The latest novel written by my old friend Richard A. Knaak is now on sale. Old because I have known him and interviewed him since 2003, and friend because I have grown fond of him and keep in contact often. Through that first interview I read my first Warcraft novel Day of the Dragon, and now have the entire collection of novels, manga and comic book.
Pocket Books sent me a copy of World of Warcraft: Stormrage last week for which I am very thankful. It is printed in Hardcover format, and spans a bit over 409 pages. The front cover is detachable if you wish to frame it. There are four full-colored Blizzard artworks in the first pages. Some of which I recognize such as the Cenarius with three druid disciples, and Malfurion and Tyrande hugging beneath a tree artwork seen before in the covers of the Warcraft RPG series by Arthaus/White Wolf Publishing.
The back of the book has five-pages worth of references which tell you which book, novel or comic book issue number to read for the events mentioned in World of Warcraft: Stormrage. I really love these in the Pocket Books novels. Shows how much they care about WarCraft mythos continuity. Reminds me of Marvel Comics back in the Mark Gruenwald days and some geeky editors who always planted reference notes such as: (As Seen in UXM # 266.)
I can only blame Blizzard’s Evelyn Fredericksen for this one. At the end of the novel, you will find a TOKYOPOP Warcraft Legends Vol. 5 preview of the story titled NIGHTMARES, which ties-in with World of Warcraft: Stormrage. That tie-in story reveals the worst nightmares of Thrall, Jaina and King Magni.
I have been craving this novel for over a year, because it deals with one of the most important heroes of the Warcraft Universe, the Archdruid Malfurion Stormrage and it reveals the truth about the Emerald Nightmare, and the identity of the Nightmare Lord behind it. Is it Deathwing? Is it Ner’zhul? Is it Sargeras or Archimonde? I bet many of you have wondered one or more of those questions over the past five years.
Some may have heard the spoilers already in past weeks, but I will rather hope you find out on your own. I will only say the Nightmare Lord did appear in one of the Warcraft novels. Is it a shocker? Well, I certainly didn’t see that one coming. However, there are hints here and there throughout World of WarCraft: Stormrage that will make you doubt your original guess, and push you more to believe it is another major character in WarCraft history.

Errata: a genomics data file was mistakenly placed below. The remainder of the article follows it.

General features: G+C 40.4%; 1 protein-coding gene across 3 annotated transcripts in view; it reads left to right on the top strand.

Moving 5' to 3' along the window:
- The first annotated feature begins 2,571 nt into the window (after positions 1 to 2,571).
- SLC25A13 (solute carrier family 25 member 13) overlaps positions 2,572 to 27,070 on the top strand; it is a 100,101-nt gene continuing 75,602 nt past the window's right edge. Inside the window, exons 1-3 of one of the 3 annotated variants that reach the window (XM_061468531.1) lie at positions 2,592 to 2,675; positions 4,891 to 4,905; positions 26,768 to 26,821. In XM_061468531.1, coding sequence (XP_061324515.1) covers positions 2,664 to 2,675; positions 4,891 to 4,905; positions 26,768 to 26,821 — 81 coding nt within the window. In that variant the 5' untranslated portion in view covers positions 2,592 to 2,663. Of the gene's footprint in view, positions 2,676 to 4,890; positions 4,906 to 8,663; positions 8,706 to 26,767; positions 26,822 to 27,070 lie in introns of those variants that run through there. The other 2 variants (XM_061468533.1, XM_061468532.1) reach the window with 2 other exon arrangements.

There is suspension throughout the story about the identity of certain characters who appear disguised, a new human character who has an ability he shouldn’t normally have apart from other races, a female orc who oddly thinks a vision told her to slay the betrayer and assassin of Broxigar (later it slowly start making sense, and you could never have thought it possible).
This is not a Rhonin and Krasus story, but they make brief appearances. The World of Warcraft: Stormrage story is about the heroism against impossible odds to rescue Archdruid Malfurion Stormrage by going through the Bough Shadow portal. The main characters are Malfurion, Broll Bearmantle and High Priestess Tyrande Whisperwind. It is as much a heroic story as it is a love story. While you may think Tyrande had regrets about a husband who is never tending to her emotional and physical needs, she risks heart and limb to rescue her lover. This is no damsel in distress. She knows Malfurion is now dying, and thus she takes serious her mission and recruits Broll Bearmantle and Shandris Feathermoon in secrecy, hiding this mission from Archdruid Fandral Staghelm.
The novel gives you hints of where in the timeline this story takes place. The death of Saurfang, Jr. at the Wrathgate is mentioned, and Sylvanas mentions, at page 235, that Arthas the Lich King has been defeated. [thanks, BaskinRidge].
World of Warcraft: Stormrage then happens a few weeks or months after the Fall of Arthas and prior to World of Warcraft: Cataclysm.
The first 130 pages are very dynamic moving the point of view back and forth between several characters and locations, and finally focus for a while with the infiltration into the Emerald Nightmare where things are truly nasty. Did you think you had slain the four corrupted Emerald dragons? Think again. You killed their physical shells, not their dreamforms. One of the many things I liked about this novel is the introduction of well known World of Warcraft NPCs and the description of certain key locations which tells you the author took his sweet time to load the game to research and those who have read the World of Warcraft comic book will have a big pay off because many references and plots from there are mentioned or continued in World of Warcraft: Stormrage.
Hopefully, I haven’t spoiled much up to this point, at least enough to spark your interest. After the break I mention all the characters and locations mentioned in the novel, and a few minor spoilers — so read after the break at your own risk. No, I don’t mention who the Nightmare Lord is, that you will have to find out by reading the whole novel.
The eAudioBook is available here.
UPDATE: Heads up. Expect this week a giveaway of some copies of STORMRAGE from Blizzplanet, courtesy of Pocket Books.
The first pages of World of Warcraft: Stormrage introduces a new character named Thura, niece of Saurfang the Elder, and Brox’s remaining kin aside from his brother Saurfang.
The continuity here sets the book parallel to the World of Warcraft: Wrath of the Lich King expansion with the mention of Saurfang Jr.’s death at the Wrathgate.
If you thought that mighty wooden axe created by Cenarius would be hanging somewhere in Orgrimmar as a trophy, you are wrong. With Saurfang, Jr. dead — err — turned Death Knight, a poweful unnamed shaman told Thrall the only family member remaining of Brox beside Saurfang the Elder worthy of the weapon was Thura the female orc.
If at least Saurfang, Jr. had had this axe at the Wrathgate … moohaha. Oh well.
Broll Bearmantle also appears in Teldrassil, as a continuation to his convocation to come by Fandral Staghelm in the World of Warcraft comic book by Walter Simonson and Louise Simonson (DC Comics / Wildstorm). Archdruid Hamuul Runetotem comes to that convocation too.
At this druid convocation held all the way down at the roots of Teldrassil attended Elerethe Renferal and Naralex. Elerethe has tried to save the fauna and flora of Alterac Valley; while Naralex has tried to bring life back to the Barrens. We know, after Blizzcon 2009, that Naralex was successful. Could this be a foretelling of some changes to happen in Alterac Valley in World of Warcraft: Cataclysm?